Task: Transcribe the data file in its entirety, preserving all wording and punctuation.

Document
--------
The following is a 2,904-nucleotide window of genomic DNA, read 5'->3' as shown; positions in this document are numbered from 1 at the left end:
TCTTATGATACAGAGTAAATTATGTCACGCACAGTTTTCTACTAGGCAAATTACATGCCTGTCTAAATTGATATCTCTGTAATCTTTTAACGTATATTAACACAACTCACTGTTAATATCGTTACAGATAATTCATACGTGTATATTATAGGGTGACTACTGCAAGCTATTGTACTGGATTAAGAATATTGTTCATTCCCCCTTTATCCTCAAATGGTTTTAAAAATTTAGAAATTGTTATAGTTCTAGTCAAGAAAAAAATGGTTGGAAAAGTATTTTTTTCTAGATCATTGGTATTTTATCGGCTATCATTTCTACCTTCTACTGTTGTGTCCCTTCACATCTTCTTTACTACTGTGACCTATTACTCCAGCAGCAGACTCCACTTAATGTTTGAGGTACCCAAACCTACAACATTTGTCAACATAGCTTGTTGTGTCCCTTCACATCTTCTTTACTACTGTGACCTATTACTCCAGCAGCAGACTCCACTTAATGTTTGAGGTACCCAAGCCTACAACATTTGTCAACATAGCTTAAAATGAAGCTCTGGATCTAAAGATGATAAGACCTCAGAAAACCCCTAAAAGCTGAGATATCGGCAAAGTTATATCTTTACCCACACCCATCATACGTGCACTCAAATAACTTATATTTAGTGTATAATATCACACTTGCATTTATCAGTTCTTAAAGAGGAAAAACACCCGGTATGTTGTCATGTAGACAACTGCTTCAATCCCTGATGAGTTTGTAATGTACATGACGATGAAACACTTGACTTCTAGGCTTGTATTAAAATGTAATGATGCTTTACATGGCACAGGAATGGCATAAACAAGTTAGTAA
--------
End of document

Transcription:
The following is a 2,904-nucleotide window of genomic DNA, read 5'->3' as shown; positions in this document are numbered from 1 at the left end:
TCTTATGATACAGAGTAAATTATGTCACGCACAGTTTTCTACTAGGCAAATTACATGCCTGTCTAAATTGATATCTCTGTAATCTTTTAACGTATATTAACACAACTCACTGTTAATATCGTTACAGATAATTCATACGTGTATATTATAGGGTGACTACTGCAAGCTATTGTACTGGATTAAGAATATTGTTCATTCCCCCTTTATCCTCAAATGGTTTTAAAAATTTAGAAATTGTTATAGTTCTAGTCAAGAAAAAAATGGTTGGAAAAGTATTTTTTTCTAGATCATTGGTATTTTATCGGCTATCATTTCTACCTTCTACTGTTGTGTCCCTTCACATCTTCTTTACTACTGTGACCTATTACTCCAGCAGCAGACTCCACTTAATGTTTGAGGTACCCAAACCTACAACATTTGTCAACATAGCTTGTTGTGTCCCTTCACATCTTCTTTACTACTGTGACCTATTACTCCAGCAGCAGACTCCACTTAATGTTTGAGGTACCCAAGCCTACAACATTTGTCAACATAGCTTAAAATGAAGCTCTGGATCTAAAGATGATAAGACCTCAGAAAACCCCTAAAAGCTGAGATATCGGCAAAGTTATATCTTTACCCACACCCATCATACGTGCACTCAAATAACTTATATTTAGTGTATAATATCACACTTGCATTTATCAGTTCTTAAAGAGGAAAAACACCCGGTATGTTGTCATGTAGACAACTGCTTCAATCCCTGATGAGTTTGTAATGTACATGACGATGAAACACTTGACTTCTAGGCTTGTATTAAAATGTAATGATGCTTTACATGGCACAGGAATGGCATAAACAAGTTAGTAA